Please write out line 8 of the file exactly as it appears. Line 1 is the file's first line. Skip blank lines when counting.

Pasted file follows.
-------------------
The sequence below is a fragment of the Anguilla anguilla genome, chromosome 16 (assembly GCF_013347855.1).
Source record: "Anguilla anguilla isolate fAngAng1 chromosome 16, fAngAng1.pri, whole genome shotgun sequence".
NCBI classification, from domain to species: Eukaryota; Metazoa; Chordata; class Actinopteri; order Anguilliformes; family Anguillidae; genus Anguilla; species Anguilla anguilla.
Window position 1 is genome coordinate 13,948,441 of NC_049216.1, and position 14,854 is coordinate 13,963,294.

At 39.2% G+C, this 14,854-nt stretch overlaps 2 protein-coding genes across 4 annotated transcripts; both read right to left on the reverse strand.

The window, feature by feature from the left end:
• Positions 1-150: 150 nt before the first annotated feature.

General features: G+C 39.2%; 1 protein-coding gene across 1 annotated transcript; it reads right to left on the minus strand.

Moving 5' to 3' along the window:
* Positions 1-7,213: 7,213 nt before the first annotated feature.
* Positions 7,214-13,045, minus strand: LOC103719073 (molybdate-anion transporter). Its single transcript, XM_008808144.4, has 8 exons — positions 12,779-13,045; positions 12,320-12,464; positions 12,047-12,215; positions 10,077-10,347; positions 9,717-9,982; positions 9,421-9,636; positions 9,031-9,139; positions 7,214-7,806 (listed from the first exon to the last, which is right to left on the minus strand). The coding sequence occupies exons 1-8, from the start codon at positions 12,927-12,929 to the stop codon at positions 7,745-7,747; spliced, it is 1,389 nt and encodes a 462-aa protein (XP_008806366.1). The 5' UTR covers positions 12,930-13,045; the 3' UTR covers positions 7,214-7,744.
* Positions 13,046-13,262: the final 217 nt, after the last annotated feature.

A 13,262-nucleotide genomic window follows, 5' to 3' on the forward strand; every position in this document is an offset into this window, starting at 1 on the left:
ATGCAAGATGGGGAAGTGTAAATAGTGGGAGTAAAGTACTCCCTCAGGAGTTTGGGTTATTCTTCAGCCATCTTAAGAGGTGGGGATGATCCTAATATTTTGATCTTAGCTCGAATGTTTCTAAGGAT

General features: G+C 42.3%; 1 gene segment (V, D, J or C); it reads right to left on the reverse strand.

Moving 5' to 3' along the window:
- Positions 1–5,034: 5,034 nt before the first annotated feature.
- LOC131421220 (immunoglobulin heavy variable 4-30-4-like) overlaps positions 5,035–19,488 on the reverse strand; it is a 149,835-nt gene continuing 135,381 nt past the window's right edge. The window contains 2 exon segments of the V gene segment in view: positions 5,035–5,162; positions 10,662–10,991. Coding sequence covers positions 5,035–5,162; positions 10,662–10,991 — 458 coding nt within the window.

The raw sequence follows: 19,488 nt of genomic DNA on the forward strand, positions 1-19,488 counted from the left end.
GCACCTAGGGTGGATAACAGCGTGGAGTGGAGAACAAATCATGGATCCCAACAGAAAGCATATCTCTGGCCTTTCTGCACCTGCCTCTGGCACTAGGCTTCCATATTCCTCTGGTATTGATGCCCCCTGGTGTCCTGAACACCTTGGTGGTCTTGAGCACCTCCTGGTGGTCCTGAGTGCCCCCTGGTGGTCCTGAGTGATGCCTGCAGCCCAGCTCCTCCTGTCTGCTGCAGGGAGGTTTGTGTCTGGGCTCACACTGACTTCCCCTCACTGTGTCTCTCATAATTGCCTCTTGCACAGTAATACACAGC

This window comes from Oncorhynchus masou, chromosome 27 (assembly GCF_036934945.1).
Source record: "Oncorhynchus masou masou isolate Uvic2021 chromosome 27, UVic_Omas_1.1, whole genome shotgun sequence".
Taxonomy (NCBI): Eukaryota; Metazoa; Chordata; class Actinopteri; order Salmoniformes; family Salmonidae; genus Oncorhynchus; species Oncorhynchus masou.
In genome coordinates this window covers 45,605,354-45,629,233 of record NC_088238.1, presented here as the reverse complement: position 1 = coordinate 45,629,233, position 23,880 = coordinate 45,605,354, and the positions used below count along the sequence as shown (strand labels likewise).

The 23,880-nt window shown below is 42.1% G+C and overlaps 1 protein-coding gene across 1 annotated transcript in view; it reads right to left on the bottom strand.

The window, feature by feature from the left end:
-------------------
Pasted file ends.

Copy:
General features: G+C 39.2%; 1 protein-coding gene across 1 annotated transcript; it reads right to left on the minus strand.